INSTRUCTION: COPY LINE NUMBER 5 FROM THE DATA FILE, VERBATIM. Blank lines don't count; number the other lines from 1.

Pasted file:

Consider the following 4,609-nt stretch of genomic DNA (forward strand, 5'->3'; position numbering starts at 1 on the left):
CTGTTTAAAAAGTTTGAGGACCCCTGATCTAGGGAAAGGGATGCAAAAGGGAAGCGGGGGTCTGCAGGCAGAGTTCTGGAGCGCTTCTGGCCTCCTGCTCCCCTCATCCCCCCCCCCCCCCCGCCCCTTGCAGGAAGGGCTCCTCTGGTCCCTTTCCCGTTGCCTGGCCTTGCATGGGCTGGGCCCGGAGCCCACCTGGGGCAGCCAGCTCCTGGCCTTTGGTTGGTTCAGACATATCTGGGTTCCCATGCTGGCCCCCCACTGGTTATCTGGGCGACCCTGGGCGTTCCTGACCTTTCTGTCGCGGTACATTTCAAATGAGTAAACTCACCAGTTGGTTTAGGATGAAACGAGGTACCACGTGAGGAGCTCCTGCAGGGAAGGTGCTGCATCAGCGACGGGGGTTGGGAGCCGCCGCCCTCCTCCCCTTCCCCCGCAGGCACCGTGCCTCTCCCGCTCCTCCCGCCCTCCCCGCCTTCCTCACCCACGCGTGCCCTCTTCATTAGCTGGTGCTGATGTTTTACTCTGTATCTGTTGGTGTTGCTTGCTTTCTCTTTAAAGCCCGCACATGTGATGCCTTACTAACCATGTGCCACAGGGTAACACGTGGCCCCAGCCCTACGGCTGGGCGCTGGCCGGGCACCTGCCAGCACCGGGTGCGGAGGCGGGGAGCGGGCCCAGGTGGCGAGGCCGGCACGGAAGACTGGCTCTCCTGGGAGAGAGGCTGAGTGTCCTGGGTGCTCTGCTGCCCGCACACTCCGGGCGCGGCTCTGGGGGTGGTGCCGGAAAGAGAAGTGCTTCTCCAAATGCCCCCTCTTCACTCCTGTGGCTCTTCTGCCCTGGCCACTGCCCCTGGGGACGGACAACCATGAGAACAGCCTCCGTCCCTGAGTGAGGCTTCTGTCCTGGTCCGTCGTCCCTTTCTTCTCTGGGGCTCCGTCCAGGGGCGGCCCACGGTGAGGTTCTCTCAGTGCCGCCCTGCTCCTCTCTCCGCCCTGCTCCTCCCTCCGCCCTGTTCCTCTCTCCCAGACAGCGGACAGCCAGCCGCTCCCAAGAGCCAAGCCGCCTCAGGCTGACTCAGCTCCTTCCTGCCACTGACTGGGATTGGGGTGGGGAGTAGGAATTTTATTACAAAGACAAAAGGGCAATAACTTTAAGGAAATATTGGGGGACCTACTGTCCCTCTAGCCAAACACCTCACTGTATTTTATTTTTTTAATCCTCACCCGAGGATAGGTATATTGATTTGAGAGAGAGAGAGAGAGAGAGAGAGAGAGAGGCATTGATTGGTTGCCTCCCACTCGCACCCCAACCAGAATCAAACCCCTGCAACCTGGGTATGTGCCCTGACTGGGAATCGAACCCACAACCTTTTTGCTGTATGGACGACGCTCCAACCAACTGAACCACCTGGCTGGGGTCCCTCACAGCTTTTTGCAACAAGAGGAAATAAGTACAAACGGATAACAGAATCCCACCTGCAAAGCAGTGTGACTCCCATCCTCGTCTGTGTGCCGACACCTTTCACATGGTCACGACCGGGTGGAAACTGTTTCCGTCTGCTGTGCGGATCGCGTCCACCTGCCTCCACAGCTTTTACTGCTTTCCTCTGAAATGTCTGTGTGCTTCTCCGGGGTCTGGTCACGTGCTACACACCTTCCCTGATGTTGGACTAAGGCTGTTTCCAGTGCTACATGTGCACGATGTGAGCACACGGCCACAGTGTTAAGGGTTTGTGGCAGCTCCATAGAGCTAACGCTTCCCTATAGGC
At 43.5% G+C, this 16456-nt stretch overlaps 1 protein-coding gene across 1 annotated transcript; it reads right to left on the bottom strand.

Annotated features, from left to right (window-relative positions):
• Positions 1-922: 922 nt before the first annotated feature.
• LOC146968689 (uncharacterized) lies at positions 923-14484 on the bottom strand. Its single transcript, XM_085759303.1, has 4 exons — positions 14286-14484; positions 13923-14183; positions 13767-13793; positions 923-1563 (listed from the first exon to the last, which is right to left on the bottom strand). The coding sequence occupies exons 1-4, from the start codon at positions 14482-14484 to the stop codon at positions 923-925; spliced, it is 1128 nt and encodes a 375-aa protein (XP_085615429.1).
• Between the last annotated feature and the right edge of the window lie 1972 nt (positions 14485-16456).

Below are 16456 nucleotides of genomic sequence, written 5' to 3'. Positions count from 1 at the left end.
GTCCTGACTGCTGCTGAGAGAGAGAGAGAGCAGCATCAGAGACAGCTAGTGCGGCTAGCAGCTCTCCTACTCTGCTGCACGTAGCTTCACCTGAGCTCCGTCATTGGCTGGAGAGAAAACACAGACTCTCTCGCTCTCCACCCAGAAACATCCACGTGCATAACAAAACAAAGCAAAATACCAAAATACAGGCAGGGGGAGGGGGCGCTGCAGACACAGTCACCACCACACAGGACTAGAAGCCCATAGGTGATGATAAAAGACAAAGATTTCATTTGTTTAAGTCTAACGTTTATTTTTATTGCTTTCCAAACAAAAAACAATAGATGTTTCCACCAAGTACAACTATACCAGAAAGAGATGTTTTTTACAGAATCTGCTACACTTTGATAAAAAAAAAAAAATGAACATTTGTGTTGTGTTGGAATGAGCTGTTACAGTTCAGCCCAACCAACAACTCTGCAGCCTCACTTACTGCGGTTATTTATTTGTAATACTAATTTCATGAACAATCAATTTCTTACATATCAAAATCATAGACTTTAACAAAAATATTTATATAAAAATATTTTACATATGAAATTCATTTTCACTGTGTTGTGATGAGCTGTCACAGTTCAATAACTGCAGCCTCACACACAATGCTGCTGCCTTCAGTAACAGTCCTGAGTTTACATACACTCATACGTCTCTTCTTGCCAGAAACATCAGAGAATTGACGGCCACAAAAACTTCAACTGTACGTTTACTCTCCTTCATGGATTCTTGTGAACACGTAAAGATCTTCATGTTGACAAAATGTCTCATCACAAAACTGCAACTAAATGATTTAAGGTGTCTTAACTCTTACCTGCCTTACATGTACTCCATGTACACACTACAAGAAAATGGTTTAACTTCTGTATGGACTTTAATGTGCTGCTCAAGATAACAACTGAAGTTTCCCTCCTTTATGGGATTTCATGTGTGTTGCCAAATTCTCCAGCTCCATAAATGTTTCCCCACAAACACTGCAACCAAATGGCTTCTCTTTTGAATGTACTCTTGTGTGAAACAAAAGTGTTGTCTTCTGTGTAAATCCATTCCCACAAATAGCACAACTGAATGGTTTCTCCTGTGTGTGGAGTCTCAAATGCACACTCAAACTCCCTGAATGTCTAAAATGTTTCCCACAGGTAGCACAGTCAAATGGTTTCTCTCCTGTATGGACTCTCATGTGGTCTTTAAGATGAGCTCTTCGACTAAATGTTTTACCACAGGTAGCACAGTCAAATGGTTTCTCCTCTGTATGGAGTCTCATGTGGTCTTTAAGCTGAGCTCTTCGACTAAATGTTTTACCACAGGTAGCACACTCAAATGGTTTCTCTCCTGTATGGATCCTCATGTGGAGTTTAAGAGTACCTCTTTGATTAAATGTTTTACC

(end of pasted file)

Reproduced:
• Positions 1-922: 922 nt before the first annotated feature.